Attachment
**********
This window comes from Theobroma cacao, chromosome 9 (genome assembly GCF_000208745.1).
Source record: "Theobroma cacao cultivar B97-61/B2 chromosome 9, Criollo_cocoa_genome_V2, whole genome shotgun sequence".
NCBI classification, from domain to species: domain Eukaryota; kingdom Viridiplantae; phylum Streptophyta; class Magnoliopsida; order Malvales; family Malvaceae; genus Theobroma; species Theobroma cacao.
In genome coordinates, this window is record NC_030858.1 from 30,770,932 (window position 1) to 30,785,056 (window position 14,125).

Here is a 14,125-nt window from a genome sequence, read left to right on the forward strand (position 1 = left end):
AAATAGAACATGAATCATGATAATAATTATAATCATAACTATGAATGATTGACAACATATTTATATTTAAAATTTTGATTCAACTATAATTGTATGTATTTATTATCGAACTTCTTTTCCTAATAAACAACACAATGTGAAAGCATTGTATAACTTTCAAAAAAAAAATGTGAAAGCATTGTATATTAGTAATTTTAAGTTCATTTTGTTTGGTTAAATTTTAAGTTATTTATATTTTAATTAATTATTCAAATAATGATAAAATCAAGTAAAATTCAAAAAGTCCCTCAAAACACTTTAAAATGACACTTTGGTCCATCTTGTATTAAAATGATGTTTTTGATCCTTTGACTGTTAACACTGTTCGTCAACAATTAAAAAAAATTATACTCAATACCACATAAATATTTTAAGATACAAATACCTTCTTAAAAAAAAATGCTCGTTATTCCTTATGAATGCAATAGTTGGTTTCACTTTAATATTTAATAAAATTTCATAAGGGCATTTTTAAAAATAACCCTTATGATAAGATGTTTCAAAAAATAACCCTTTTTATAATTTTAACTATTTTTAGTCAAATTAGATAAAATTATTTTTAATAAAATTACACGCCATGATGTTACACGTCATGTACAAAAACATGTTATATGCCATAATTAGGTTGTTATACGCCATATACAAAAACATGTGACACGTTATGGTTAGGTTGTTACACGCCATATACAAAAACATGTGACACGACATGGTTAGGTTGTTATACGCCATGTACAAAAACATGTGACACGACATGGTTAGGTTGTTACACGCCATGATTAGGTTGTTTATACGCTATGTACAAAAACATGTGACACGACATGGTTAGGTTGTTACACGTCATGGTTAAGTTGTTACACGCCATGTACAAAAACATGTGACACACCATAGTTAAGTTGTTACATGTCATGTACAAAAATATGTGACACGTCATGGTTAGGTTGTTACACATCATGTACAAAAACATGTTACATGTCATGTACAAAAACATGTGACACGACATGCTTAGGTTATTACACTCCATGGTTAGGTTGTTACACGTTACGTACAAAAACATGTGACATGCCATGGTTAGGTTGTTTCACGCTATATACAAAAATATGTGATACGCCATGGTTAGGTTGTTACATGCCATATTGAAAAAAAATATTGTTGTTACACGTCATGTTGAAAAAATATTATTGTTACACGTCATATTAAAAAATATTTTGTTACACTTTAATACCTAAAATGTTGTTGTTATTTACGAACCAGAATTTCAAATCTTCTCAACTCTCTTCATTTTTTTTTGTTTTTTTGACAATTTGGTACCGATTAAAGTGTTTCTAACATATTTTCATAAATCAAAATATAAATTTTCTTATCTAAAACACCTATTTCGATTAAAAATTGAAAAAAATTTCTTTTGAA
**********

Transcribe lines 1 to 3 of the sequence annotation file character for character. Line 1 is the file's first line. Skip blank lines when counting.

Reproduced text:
This window comes from Theobroma cacao, chromosome 9 (genome assembly GCF_000208745.1).
Source record: "Theobroma cacao cultivar B97-61/B2 chromosome 9, Criollo_cocoa_genome_V2, whole genome shotgun sequence".
NCBI classification, from domain to species: domain Eukaryota; kingdom Viridiplantae; phylum Streptophyta; class Magnoliopsida; order Malvales; family Malvaceae; genus Theobroma; species Theobroma cacao.